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‘The Duchess of Malfi’ // Arrant Knaves Theatre Company

‘The Duchess of Malfi’ was tense.

Stepping into the cavernous darkness of the Meat Market Cobblestone Pavilion at dusk is the perfect transition from mundane life to the violent, early-modern Europe portrayed in Tom Bradley’s adaptation of John Webster’s ‘The Duchess of Malfi’ (originally ‘The Tragedy of the Dutchesse of Malfy.’) Webster was a contemporary of Shakespeare, and the play, roughly based on a historic Duchess of Amalfi, is his best-known work.

Arrant Knaves specialises in bringing texts from this era to life for modern audiences, in particular the body of works now grouped together as the ‘revenge tragedies.’ Revenge tragedies are classified by their shared fixation on murder, mental illness and malcontented anti-heroes: Arrant Knaves’ last production was Macbeth, and their upcoming offerings include The Revengers Tragedy and Titus Andronicus.

Speaking with 3CR’s James McKenzie in promoting the play, Bradley, who also directs and stars, spoke about the relevance of Jacobean theatre for a modern audience. In that interview he likened the period with our own, a time of technological and social upheaval and growing disillusionment with the established social order. Bradley’s adaptation streamlines the original text for a modern audience, keeping Webster’s plot while accenting themes that resonant with 21st century theatregoers: most pertinently, men’s coercive control of women.

The performance starts with the stage dimly lit and flooded with fog. The cast files in from the wings in a funeral procession. Christina Costigan plays the good and widowed Duchess, whose evil brothers, Ferdinand and The Cardinal, implore her with every reason they have to convince her not to remarry, except for their real motivation: to retain control of her wealth, and their inheritance. The Duchess remains independently minded, though not independent. She falls in love with Antonio, her steward (a sort of mediaeval court facilities manager and accountant). They marry and have three children in secret over the six years that the course of the plot covers.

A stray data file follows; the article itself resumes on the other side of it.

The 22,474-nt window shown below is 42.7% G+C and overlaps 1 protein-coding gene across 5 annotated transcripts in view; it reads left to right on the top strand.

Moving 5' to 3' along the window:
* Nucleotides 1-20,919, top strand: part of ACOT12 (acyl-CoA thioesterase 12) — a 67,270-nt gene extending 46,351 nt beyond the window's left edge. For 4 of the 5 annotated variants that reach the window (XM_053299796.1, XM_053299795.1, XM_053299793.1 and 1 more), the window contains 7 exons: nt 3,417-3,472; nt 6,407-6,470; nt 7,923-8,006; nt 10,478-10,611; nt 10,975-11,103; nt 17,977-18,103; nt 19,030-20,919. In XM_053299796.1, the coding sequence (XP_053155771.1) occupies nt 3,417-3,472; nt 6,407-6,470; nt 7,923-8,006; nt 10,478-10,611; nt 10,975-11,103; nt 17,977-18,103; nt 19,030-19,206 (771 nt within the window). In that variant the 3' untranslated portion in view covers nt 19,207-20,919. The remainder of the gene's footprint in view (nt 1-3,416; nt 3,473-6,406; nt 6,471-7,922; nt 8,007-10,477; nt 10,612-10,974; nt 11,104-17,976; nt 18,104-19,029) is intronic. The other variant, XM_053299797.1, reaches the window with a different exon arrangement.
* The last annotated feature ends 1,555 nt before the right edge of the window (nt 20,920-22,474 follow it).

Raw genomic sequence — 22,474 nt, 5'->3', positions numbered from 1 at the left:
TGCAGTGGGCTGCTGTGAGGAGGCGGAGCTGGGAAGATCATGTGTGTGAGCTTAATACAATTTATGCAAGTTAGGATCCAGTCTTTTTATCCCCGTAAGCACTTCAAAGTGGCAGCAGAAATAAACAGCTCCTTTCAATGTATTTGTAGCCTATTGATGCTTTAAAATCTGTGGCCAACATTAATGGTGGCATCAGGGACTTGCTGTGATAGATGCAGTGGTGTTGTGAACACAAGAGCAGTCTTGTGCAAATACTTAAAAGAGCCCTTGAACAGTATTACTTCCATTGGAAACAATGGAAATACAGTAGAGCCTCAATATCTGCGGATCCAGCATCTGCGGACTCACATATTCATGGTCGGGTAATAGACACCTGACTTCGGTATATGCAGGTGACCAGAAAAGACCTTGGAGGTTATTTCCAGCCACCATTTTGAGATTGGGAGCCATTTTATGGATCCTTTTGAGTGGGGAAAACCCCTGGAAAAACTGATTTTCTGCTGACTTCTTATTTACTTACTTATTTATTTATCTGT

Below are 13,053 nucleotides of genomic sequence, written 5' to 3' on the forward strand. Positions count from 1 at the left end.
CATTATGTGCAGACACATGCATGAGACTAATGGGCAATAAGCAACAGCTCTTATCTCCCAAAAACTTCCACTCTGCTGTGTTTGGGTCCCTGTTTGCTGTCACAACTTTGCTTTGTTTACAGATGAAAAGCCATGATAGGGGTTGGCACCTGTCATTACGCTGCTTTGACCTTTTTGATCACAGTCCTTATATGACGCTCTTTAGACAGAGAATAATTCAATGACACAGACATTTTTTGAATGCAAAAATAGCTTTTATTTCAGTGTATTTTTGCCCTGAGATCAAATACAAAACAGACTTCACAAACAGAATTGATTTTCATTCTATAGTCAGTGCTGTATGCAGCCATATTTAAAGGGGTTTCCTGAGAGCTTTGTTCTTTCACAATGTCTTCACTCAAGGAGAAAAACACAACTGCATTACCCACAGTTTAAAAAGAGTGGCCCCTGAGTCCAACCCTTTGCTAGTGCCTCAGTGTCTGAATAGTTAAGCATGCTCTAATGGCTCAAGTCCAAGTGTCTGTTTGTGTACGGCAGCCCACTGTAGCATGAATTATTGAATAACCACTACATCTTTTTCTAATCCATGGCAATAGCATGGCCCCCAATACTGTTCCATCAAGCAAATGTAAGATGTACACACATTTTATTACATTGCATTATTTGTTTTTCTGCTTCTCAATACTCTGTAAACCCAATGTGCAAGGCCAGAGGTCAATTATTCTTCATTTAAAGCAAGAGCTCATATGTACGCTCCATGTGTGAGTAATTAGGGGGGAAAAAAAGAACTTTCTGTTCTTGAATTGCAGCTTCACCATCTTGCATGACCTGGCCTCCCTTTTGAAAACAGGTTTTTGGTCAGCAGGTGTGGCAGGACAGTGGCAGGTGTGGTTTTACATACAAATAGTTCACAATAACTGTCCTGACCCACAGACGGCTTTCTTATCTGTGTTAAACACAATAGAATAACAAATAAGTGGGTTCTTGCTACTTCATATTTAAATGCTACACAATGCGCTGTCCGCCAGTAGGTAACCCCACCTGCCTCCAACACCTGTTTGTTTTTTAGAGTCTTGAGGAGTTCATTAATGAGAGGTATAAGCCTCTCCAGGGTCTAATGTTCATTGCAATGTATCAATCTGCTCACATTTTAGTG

Costigan brings enough warmth and humour to the Duchess to keep her from becoming a noble, one-dimensional victim. Justin Parslow as the choleric Ferdinand and Bruce Langton as the phlegmatic Cardinal get to have more fun. Parslow brings a tremendous, almost gleeful energy to Ferdinand, whose insecure rage and incestuous jealousy require him later in the play to descend into lycanthropy (the psychological delusion that one is a wolf). The character of the Cardinal is more Tim Curry as Richelieu in ‘The Three Musketeers’ – a cold, buttoned down and kink-positive sociopath who ‘would have been Pope’ except his bribes were too large to be considered discreet. Langton’s measured portayal is chilling.

Bradley allows himself to relish the only morally ambiguous character in the play: the reluctant and cynical Daniel de Bosola, first employed by Ferdinand to spy on the Duchess. Bosola gets to deliver the self-referential asides to the audience, and the soliloquies about the corruptness of the social order and human nature. After his spying reveals the marriage, Bosola is pressed into service as the enforcer of the brothers’ violent and eventually murderous control over their sister. Too late, he changes sides, and drives the body-count up further up.

Lighting and sound are rightly kept simple, to allow the audience to focus on the complexity of the dialogue and plot. Sometimes the recorded level of effects was too loud for the actors voices to be audible, but otherwise, the direction and production was faultless. The set clusters together a number of very large frames of different heights upstage, which become hallways and hiding places as the action requires.

Costume design, like the adaptation of the script, faithfully translates the period for a modern audience. They are not strictly speaking period accurate costumes, but they are exactly what someone from our era would picture the people in that wearing, with a few effective anachronisms, like the diamond encrusted skull on the top of the Cardinal’s walking stick.

This adaptation of ‘The Duchess of Malfi’ makes the four-hundred-year-old concerns of the revenge tragedy accessible and timely, bringing to the fore some surprisingly modern and relevant themes: power, coercive control, and love, both healthy and unhealthy. It builds, tensely and slowly, to its bloody climax.

‘The Duchess of Malfi’ performs until Saturday, 24 February 2024 at Meat Market Cobblestone Pavilion. For more information visit their website.

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